42 HISTORY OF THE SEVENTY-EIGHTH REGIMENT O.V.V.I.
This company was raised in Columbiana County by Andrew Scott, Chaplain Todd, John B. Mills, and S. A. DeWolf, and organized January 11th, 1862. Andrew Scott was appointed Captain, John B. Mills First Lieutenant, and S. A. DeWolf Second Lieutenant.
The company was made up of as fine a class of men as ever entered the service – the best that ever left the county. The religious element was strong in the company; the men were of the wealthy families of the county, well educated, and representing every branch of trade and business. The company suffered much from disease, and in battle; its very best young men have fallen. Especially has it been true of this company, the fact observed by so many, and noticeable in every company in the regiment, "that the arrow of death is mysteriously select in the choice of its victims:" choosing most generally the best men. Those whom we regret most to spare, and give up most unwillingly; men the most exemplary and upright, the most useful and best loved in the company, and at home.
Some of the men in Company "I" have filled important positions in the regiment, and at Division, Corps and Department headquarters. Very little of the rowdy element was found in this company. Their officers were men of Christian integrity. Captain Scott was a member of the Presbyterian Church, and by his influence called many such to go with him. The Captain was a good, jolly, social man, which made him popular, and his company pleasant. No man except Captain Wilson exercised a more watchful care over his men. When divine services were held in the regiment, the Captain was always present, and the majority of his men were with him. The Captain was a little wrong in his political theory, but all right in his practice. Old prejudices and education gave him a leaning toward Vallandingham and the disloyal party of the North, but diminished nothing of his hatred for secession, and weakened none of his efforts to put it down, and destroy the last armed rebel against the Government. He did not like the Administration, but that mattered not as long as he was willing to defend it with the sword, and co-operate with it in the suppression of rebellion; and as form is nothing, but execution everything, we can forgive the Captain's mistaken theories on politics, since his action and conduct opposed those theories, and prevented him not from going forth and nobly sustaining his country's flag.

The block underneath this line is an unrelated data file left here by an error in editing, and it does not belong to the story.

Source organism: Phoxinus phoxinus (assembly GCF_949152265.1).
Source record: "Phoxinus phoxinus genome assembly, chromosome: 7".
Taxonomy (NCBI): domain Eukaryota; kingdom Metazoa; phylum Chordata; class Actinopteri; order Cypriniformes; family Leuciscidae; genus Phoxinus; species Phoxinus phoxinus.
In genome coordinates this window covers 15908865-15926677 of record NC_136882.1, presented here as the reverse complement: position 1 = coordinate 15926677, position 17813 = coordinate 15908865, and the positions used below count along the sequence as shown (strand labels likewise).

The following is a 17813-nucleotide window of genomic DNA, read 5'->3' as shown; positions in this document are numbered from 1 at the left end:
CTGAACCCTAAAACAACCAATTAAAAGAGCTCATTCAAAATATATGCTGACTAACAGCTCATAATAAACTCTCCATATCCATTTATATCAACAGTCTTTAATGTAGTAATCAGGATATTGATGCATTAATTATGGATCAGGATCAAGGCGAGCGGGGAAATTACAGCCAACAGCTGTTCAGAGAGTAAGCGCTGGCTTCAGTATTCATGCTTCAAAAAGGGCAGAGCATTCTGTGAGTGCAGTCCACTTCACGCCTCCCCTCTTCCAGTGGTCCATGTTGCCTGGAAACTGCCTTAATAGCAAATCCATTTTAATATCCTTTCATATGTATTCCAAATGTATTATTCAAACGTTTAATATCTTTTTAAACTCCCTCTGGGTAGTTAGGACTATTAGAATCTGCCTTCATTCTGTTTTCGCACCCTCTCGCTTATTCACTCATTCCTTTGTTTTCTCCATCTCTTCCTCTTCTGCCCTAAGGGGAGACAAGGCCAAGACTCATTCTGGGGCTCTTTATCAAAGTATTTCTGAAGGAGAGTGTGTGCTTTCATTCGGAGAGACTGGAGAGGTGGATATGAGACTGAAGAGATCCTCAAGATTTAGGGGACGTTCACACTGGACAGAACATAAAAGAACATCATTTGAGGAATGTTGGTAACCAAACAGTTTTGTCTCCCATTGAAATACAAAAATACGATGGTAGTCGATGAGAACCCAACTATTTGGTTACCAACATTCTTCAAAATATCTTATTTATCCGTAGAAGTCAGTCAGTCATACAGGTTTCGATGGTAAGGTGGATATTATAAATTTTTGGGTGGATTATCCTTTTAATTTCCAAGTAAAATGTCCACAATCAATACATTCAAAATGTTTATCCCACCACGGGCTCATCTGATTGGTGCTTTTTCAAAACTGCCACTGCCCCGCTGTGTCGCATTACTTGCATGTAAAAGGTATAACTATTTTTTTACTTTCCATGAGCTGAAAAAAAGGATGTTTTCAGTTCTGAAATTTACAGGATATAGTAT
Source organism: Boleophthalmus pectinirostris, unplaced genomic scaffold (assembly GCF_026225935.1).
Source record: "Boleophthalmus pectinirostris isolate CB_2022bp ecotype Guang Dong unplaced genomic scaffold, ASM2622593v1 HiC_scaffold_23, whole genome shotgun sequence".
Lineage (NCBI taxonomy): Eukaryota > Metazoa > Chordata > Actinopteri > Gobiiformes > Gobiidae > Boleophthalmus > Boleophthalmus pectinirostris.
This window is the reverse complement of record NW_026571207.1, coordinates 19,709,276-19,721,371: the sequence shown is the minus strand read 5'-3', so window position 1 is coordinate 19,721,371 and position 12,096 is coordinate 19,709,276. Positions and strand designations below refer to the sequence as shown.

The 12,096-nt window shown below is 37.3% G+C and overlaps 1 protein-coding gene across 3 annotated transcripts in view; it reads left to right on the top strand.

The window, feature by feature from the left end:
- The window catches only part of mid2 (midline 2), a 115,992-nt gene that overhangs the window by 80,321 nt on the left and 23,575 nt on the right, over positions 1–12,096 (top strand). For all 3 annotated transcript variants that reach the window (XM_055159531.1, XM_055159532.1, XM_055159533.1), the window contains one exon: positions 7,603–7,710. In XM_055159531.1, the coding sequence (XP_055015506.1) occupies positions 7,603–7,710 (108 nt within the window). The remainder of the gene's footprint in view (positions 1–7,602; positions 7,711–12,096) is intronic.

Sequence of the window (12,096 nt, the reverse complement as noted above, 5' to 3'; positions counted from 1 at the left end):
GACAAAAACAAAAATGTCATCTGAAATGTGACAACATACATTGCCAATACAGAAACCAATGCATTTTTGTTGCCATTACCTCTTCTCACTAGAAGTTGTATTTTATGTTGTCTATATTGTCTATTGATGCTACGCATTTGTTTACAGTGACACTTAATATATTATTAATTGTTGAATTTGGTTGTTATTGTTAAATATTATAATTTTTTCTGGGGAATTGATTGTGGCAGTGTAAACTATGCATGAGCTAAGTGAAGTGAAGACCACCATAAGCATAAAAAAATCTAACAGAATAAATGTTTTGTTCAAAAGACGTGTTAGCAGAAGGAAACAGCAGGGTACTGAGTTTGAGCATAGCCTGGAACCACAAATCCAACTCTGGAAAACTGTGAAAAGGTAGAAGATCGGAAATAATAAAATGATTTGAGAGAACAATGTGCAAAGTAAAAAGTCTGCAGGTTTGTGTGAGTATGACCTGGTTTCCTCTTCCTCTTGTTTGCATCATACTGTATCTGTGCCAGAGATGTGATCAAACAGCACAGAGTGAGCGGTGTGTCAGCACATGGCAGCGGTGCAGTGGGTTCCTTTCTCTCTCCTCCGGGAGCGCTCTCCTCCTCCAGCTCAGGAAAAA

Lieutenant Mills, of whom mention has been made in connection with Company "C," was a young man of decided influence and most excellent character, and did much by way of influencing many young men to enlist in their country's service. He was generally popular with his men, and throughout the regiment. A man of strong sympathies and tender feelings, and no one did more to alleviate the sufferings of destitute poor women and children through the army's entire line of march. He would frequently, after the regiment would encamp in the evening, mount a horse and search out the poor of the vicinity, and do something for them. He was always active and busy at something, especially in getting possession of fine horses. He was quite successful in maintaining that there was no horse in the army like his, but privately thinking every other horse better than his. In the absence of the Chaplain he would assume part of his duties, and supply the regiment with all the reading matter and stationery the Christian Commission could furnish him. In this way he was an ardent friend and supporter of the Christian Commission, and the representatives of the Commission believe him to be more than an ordinary working Christian. He seldom become angry, but when he did his Christian temper would become somewhat ruffled.
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